The French language knowledge that is taught within our curriculum can be viewed or downloaded at the foot of the page. The knowledge organiser brings together all the information that children need to learn in order to fully engage with the subject.
The curriculum journey from Year 3 to Year 6
In LKS2 (Y3&4), children are introduced to a small selection of high-frequency 1st person and 1st person negative verb phrases, as well as vocabulary that relate to a particular topic. Throughout the year, the children will have the opportunity to hear and say words, phrases and sentences in a variety of contexts such as through songs, rhymes, class games, quizzes, book studies and conversation. By the end of Year 4, children are expected to use the vocabulary they have learned to speak in simple sentences using the 1st person to make positive and negative statements and to ask simple questions. They will also have developed a wider vocabulary, as outlined below.
For example, when prompted by the teacher:
- In French, how do you say ‘I have a brother’? the child is able to say J’ai un frère.
- In French, how do you say ‘I don’t like apples? the child is able to say Je n’aime pas des pommes.
In Year 5, children extend their grammatical understanding by building sentences using the 1st and 3rd person, adding conjunctions and a greater range of adjectives. They develop their sentence building to include questions and begin to engage in simple conversations involving questions, 3rd person responses, plurals, adjectives. By the end of Year 6, children will be able to speak in simple sentences in response to questions posed in French. They will also begin to write and adapt phrases to create sentences and describe people, places, actions and things in writing.
An example of teacher/pupil dialogue:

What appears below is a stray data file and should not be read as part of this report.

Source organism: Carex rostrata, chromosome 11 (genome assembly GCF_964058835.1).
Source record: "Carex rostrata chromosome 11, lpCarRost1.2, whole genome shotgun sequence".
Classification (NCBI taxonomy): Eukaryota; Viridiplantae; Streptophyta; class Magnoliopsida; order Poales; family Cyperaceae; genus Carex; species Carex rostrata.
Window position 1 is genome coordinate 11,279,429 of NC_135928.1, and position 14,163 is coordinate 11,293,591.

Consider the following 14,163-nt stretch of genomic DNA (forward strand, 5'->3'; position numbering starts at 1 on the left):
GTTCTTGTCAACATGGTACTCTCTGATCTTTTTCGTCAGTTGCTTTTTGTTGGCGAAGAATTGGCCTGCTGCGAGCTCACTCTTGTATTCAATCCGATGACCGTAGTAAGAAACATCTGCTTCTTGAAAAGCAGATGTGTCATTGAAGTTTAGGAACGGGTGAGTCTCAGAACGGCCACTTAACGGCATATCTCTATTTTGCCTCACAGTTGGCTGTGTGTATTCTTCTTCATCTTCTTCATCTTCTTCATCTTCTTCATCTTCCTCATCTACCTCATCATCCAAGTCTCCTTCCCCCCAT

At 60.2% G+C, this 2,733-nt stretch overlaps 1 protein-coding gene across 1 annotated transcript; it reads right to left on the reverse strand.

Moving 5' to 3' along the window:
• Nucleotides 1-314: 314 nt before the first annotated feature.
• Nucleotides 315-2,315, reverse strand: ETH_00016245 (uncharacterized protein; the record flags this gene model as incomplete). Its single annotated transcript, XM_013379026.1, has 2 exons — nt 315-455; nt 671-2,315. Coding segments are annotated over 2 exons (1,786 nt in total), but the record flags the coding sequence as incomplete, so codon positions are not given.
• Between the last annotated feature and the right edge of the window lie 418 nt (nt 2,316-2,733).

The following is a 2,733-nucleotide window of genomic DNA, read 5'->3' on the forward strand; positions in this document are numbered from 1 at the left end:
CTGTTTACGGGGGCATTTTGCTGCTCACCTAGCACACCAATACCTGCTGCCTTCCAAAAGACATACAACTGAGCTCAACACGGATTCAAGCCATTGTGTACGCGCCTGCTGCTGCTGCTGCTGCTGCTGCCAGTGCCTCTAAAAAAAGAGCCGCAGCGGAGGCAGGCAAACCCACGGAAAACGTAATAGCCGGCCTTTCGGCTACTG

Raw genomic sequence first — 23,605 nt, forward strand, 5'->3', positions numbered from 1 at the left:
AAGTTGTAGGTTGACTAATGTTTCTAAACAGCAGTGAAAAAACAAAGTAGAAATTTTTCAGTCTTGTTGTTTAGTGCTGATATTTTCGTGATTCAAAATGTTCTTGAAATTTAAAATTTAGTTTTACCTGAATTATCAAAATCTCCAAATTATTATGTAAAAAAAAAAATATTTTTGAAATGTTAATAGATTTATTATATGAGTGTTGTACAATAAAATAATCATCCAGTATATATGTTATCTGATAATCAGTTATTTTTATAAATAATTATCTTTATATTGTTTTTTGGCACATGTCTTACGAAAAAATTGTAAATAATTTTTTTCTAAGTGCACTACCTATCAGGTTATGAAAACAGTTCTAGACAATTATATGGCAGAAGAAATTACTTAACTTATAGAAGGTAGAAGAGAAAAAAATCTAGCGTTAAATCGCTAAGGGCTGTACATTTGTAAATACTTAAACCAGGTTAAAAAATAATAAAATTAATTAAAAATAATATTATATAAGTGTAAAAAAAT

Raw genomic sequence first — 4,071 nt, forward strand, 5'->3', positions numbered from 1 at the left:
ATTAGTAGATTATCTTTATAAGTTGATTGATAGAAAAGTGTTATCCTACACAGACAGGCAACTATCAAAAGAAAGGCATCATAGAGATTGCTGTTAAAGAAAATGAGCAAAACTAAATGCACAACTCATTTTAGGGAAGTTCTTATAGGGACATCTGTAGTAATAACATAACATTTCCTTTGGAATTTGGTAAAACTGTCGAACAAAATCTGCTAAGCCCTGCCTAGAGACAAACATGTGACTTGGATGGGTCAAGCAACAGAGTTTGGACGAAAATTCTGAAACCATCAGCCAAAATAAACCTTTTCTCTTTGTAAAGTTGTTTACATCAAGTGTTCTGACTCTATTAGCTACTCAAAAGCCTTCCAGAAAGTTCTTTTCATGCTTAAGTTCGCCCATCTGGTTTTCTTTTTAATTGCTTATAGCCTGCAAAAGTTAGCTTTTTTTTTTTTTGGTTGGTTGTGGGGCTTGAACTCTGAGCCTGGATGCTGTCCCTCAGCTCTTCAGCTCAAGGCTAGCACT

Tu aime des pommes? Oui, J’aime des pommes.
Il aime des pommes? Non, il n’aime pas des pommes.
Qu’est-ce que c’est ? C’est une pomme rouge
A significant amount of curriculum time is devoted to oral rehearsal. French learning happens four times a week for 15 minutes. This means that children are speaking and listening French very regularly. As well as the teacher's knowledge, we make effective use of technology to aid learning and develop confidence in communicating in French. For example, by using platforms such as Quizlet and Duolingo, children can hear correct pronunciation and translation over and over again. It's also fun and engaging! We also make use of Seesaw to record and present French conversation in class.
Children are inspired to learn French in many different ways, including through song and rhyme, reading French stories, writing, playing games and quizzes and through French cross-curricular topic projects such as French Cafe and Making Crepes.
Children have opportunities to be creative through our French cross-curricular topic projects and in their responses to reading French stories.
Below is an overview of what is taught and when ...
View or download the French knowledge organiser for this term below: